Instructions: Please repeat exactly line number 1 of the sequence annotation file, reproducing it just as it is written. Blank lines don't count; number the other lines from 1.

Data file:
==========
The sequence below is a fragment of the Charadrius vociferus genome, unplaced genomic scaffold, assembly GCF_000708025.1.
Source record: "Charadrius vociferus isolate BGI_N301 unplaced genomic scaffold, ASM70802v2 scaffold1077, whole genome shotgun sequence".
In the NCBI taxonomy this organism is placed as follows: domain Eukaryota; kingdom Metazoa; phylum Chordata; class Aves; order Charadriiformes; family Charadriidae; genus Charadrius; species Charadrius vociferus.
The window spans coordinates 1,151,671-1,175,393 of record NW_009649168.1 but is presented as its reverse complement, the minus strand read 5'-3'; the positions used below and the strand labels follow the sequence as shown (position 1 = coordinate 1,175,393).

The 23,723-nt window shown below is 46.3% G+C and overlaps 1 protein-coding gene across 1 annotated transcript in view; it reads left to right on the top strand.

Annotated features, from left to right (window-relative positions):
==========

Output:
The sequence below is a fragment of the Charadrius vociferus genome, unplaced genomic scaffold, assembly GCF_000708025.1.